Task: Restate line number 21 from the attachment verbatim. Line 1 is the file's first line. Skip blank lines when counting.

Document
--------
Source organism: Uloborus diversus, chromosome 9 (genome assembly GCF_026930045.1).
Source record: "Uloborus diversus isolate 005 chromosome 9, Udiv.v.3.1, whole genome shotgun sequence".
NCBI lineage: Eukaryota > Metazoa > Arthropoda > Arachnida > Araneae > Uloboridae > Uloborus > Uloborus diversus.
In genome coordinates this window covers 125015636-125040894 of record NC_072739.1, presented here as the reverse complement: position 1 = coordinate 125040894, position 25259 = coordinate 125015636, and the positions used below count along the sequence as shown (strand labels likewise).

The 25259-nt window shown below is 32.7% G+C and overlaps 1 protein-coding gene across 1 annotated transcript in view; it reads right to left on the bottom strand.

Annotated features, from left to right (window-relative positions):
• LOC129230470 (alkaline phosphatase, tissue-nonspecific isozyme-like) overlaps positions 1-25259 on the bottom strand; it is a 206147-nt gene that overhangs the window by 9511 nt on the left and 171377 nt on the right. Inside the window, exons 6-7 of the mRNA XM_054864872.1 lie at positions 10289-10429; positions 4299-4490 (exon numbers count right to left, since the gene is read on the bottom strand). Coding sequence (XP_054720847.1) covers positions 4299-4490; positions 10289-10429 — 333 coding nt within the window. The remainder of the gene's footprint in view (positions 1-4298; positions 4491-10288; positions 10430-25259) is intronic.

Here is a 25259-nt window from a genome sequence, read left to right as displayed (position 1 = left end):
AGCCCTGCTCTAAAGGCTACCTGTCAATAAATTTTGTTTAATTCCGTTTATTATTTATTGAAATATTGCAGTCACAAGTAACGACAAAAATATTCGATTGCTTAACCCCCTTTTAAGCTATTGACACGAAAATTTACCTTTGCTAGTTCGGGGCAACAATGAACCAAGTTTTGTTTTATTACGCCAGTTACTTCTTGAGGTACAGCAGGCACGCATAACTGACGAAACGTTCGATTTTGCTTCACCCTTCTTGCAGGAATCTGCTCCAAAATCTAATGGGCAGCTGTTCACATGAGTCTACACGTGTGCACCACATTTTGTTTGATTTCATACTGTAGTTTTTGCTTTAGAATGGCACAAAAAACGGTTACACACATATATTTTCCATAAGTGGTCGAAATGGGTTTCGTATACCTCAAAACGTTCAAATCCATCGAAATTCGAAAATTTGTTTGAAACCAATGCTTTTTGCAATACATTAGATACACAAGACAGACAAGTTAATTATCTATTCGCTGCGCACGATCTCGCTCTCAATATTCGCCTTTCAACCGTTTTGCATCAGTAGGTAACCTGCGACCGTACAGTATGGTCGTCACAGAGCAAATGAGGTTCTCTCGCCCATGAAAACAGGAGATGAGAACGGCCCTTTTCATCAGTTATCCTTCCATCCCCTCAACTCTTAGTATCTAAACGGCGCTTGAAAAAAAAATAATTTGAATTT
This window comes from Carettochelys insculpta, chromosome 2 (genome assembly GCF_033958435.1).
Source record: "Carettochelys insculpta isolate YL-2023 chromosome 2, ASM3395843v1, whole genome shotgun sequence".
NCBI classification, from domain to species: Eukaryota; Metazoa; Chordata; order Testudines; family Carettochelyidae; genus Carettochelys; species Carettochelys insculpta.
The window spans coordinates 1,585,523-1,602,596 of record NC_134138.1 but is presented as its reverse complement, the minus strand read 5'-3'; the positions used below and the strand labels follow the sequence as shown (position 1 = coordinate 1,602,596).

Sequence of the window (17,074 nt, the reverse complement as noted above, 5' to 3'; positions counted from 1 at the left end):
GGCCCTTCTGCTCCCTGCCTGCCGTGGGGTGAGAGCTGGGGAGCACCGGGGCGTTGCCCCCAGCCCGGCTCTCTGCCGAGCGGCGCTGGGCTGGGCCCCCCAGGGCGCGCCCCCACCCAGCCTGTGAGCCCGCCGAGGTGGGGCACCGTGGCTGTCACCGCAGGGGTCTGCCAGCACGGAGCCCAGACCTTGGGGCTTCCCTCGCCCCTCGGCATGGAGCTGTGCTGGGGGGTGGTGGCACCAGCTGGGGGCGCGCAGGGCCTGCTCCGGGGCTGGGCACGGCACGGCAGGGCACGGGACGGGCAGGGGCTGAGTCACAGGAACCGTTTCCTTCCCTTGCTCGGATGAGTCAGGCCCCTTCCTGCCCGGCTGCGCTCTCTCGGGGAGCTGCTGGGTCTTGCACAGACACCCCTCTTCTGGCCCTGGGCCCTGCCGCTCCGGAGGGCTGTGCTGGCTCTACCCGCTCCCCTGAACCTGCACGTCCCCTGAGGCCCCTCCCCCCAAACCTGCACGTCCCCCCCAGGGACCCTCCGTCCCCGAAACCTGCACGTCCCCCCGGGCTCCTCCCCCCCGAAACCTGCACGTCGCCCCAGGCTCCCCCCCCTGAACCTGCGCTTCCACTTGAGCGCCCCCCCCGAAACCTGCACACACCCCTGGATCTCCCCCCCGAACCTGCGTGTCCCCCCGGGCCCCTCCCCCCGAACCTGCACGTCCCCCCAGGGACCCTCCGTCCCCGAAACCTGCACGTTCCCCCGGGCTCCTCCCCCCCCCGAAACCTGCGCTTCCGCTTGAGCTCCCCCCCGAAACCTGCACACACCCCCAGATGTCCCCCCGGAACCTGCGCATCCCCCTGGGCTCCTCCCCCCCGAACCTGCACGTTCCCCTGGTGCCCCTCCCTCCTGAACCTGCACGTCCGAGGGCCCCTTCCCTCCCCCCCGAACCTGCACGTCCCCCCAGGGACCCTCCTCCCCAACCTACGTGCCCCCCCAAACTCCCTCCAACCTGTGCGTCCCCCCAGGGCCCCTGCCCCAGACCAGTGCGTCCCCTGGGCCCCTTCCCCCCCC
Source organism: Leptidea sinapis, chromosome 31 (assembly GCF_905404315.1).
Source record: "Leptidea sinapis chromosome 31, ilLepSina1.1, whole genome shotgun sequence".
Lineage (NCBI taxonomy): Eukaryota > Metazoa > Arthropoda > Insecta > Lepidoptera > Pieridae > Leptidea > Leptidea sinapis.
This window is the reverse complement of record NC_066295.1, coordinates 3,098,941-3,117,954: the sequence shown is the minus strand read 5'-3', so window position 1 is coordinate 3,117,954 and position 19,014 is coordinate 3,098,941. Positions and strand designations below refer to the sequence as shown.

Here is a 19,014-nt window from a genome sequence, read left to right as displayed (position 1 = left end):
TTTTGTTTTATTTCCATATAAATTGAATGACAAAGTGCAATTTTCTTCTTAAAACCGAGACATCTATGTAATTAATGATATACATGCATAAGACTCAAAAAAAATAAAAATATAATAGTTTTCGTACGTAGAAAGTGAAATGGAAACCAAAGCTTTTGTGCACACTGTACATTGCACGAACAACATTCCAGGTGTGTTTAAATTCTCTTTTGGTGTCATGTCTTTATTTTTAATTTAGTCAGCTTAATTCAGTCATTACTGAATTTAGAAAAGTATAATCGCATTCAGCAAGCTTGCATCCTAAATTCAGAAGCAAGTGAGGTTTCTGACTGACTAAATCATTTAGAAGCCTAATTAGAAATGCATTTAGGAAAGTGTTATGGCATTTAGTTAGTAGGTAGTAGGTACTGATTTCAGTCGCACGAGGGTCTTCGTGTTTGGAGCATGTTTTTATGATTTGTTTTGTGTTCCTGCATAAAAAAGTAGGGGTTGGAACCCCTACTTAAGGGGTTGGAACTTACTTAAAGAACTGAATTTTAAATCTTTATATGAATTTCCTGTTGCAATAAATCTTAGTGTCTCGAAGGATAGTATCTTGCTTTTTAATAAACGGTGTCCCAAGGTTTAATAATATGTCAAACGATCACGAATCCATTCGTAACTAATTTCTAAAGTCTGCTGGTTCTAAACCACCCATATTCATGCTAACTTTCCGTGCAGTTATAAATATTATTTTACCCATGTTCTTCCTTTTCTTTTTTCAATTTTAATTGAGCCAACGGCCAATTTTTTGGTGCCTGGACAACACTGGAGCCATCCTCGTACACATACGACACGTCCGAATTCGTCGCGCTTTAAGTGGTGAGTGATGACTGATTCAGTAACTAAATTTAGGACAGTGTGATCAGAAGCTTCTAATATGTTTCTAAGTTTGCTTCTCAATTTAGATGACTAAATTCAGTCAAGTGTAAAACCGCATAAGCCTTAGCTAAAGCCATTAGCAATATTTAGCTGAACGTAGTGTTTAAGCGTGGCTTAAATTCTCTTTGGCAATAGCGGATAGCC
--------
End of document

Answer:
TTTTGTTTTATTTCCATATAAATTGAATGACAAAGTGCAATTTTCTTCTTAAAACCGAGACATCTATGTAATTAATGATATACATGCATAAGACTCAAAAAAAATAAAAATATAATAGTTTTCGTACGTAGAAAGTGAAATGGAAACCAAAGCTTTTGTGCACACTGTACATTGCACGAACAACATTCCAGGTGTGTTTAAATTCTCTTTTGGTGTCATGTCTTTATTTTTAATTTAGTCAGCTTAATTCAGTCATTACTGAATTTAGAAAAGTATAATCGCATTCAGCAAGCTTGCATCCTAAATTCAGAAGCAAGTGAGGTTTCTGACTGACTAAATCATTTAGAAGCCTAATTAGAAATGCATTTAGGAAAGTGTTATGGCATTTAGTTAGTAGGTAGTAGGTACTGATTTCAGTCGCACGAGGGTCTTCGTGTTTGGAGCATGTTTTTATGATTTGTTTTGTGTTCCTGCATAAAAAAGTAGGGGTTGGAACCCCTACTTAAGGGGTTGGAACTTACTTAAAGAACTGAATTTTAAATCTTTATATGAATTTCCTGTTGCAATAAATCTTAGTGTCTCGAAGGATAGTATCTTGCTTTTTAATAAACGGTGTCCCAAGGTTTAATAATATGTCAAACGATCACGAATCCATTCGTAACTAATTTCTAAAGTCTGCTGGTTCTAAACCACCCATATTCATGCTAACTTTCCGTGCAGTTATAAATATTATTTTACCCATGTTCTTCCTTTTCTTTTTTCAATTTTAATTGAGCCAACGGCCAATTTTTTGGTGCCTGGACAACACTGGAGCCATCCTCGTACACATACGACACGTCCGAATTCGTCGCGCTTTAAGTGGTGAGTGATGACTGATTCAGTAACTAAATTTAGGACAGTGTGATCAGAAGCTTCTAATATGTTTCTAAGTTTGCTTCTCAATTTAGATGACTAAATTCAGTCAAGTGTAAAACCGCATAAGCCTTAGCTAAAGCCATTAGCAATATTTAGCTGAACGTAGTGTTTAAGCGTGGCTTAAATTCTCTTTGGCAATAGCGGATAGCC